Bard: I was born in Durango, Colo., and my family moved to Pagosa Springs (Colorado) when I was seven. I had always been “the creative one” and even won awards in art in my first years in school, but it was at this age that I found a passion for snowboarding and first began paying attention to graphics and advertisement design.
It wasn’t until high school that I rediscovered my desire to create with a strong influence from my art teacher at the time. At the start of my junior year, after testing out of advanced placement classes, a lack of options for extracurricular activities and my beloved art teacher moving away, I chose to get my GED and apply to Western to continue my passions that were becoming stifled in Archuleta County. I was a high school junior in October of 2010, and a freshman at Western in January of 2011, at the ripe age of 16 years old.
What is the value of studying art at a university?
Bard: There are a lot of formal and technical skills that are associated with making “art,” and this is what I assume a lot of people think art school consists of, but there’s not much formal training that you can’t learn through the internet and how-to books.
While you are sure to improve upon your craft and process in art school, the most valuable part of it for me was being introduced to the history, critical theories and concepts that function to determine what is “art” and what is “a pretty picture.” Learning how art functions to communicate, what it communicates and why it communicates that way; these are all very complex concepts that are not so easily found in a Google search or “Drawing for Dummies” but are essential concepts for any artist wanting to make meaningful or innovative work.
What inspires your work and how has it evolved?
Bard: As cliché as it sounds, music has been a consistent inspiration in my work, with different genres having their own respective influences. During my time at Western, one could say I was influenced heavily by the low-brow graphic nature of many metal and rock albums, as well as many other occult inspirations like tarot cards and Wiccan culture.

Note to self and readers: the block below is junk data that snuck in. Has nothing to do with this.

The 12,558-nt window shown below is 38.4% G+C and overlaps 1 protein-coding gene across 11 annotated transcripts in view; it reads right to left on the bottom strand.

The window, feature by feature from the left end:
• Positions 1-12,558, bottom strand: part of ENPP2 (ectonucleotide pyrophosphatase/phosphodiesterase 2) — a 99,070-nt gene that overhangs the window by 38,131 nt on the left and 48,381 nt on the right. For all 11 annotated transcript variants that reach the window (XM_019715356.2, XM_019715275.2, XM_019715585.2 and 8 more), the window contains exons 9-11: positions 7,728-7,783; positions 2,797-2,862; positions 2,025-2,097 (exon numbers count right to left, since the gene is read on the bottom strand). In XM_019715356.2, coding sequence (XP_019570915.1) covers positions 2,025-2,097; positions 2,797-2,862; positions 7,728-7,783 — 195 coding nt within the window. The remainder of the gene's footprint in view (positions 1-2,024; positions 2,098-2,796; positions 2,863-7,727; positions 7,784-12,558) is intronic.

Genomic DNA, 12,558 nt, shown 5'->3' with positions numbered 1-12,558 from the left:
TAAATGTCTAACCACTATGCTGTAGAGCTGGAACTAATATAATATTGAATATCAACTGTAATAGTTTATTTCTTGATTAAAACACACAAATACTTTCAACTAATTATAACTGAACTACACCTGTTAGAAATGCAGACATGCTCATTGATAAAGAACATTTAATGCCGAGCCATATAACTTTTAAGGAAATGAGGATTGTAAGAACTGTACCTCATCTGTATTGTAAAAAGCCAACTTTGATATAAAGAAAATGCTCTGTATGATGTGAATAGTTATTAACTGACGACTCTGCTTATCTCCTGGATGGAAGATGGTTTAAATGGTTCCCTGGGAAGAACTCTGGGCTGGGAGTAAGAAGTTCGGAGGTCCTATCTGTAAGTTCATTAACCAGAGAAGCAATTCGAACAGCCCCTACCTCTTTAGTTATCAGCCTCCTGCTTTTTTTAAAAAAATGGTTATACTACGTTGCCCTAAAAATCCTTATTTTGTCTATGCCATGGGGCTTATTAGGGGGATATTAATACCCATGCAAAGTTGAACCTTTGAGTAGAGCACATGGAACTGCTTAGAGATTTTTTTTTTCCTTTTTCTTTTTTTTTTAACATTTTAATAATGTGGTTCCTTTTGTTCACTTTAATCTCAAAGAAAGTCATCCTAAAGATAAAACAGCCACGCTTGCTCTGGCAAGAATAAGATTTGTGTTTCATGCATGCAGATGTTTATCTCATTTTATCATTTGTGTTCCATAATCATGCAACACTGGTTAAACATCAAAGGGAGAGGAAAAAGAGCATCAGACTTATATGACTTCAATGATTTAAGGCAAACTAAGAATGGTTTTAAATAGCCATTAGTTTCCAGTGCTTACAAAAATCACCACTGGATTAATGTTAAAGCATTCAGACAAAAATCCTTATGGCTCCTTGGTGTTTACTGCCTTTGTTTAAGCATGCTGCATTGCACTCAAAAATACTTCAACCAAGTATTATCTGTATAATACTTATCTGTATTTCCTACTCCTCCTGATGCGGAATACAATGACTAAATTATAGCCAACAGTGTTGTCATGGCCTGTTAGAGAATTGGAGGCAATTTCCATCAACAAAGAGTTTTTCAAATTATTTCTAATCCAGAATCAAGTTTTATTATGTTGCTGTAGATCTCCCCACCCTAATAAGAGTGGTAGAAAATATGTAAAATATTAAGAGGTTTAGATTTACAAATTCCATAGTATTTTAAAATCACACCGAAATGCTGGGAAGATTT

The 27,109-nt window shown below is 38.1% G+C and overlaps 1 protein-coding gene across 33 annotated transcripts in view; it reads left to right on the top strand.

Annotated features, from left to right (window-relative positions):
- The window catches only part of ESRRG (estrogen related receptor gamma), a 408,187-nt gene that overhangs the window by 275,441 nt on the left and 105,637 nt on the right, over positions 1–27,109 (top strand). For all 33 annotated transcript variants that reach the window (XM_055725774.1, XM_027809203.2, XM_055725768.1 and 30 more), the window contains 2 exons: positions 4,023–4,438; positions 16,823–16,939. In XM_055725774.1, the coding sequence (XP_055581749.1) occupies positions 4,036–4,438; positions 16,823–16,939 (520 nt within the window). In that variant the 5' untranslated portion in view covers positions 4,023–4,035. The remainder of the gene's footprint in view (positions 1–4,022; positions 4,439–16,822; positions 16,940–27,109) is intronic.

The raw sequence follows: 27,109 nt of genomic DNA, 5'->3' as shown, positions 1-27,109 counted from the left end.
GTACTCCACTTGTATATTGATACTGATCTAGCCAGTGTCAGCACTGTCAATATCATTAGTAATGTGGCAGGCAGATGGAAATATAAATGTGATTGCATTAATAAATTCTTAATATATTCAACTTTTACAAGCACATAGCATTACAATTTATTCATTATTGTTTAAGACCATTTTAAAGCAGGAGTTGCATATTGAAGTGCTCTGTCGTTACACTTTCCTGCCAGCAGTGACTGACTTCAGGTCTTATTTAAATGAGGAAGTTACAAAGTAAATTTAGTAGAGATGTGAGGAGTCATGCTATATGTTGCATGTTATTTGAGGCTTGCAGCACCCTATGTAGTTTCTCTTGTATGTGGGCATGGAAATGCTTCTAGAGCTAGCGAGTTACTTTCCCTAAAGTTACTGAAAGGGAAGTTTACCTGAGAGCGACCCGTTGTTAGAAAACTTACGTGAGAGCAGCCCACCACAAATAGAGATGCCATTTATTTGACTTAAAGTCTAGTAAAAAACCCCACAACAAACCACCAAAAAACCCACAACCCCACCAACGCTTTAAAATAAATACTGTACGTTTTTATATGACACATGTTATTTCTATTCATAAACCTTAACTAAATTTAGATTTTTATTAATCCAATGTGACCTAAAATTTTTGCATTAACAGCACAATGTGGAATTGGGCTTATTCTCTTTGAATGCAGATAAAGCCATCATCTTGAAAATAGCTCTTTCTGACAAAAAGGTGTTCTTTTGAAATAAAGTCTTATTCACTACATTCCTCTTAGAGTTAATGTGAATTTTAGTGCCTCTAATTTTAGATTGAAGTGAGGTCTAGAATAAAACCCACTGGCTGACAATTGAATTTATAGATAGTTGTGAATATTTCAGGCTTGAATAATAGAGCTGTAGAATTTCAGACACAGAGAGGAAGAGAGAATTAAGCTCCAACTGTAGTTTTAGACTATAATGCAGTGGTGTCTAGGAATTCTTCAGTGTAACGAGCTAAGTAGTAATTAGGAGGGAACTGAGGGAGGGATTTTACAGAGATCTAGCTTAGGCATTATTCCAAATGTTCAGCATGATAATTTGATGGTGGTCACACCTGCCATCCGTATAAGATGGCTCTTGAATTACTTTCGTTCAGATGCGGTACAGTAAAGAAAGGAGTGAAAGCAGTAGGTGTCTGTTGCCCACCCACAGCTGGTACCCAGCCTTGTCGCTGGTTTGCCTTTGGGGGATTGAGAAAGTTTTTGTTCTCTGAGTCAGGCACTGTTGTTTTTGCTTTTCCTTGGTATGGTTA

Since becoming more interested—and educated—in the realms of abstract concepts, my recent work explores how objective and subjective information defines our own personal realities. With a conceptual affinity for issues like identity, gender, politics, linguistics and the natural and urban environments, my current work has largely been informed by my interest in “remix” music by studying theoretic research on the genre.
Any particularly fond memories from your time at Western?
Bard: My fondest memories at Western are definitely late nights in the studio, when the formality of classes fades away and the half-hearted headed home, when all the night owls come out to create. I’ll never forget spending spring break of my final semester cooped up in the print studio working 20-hour days—all for the sake of art!
This interview has been lightly edited. Interview by Peter Noon, Marketing Communications. Photos provided by Nate Bard.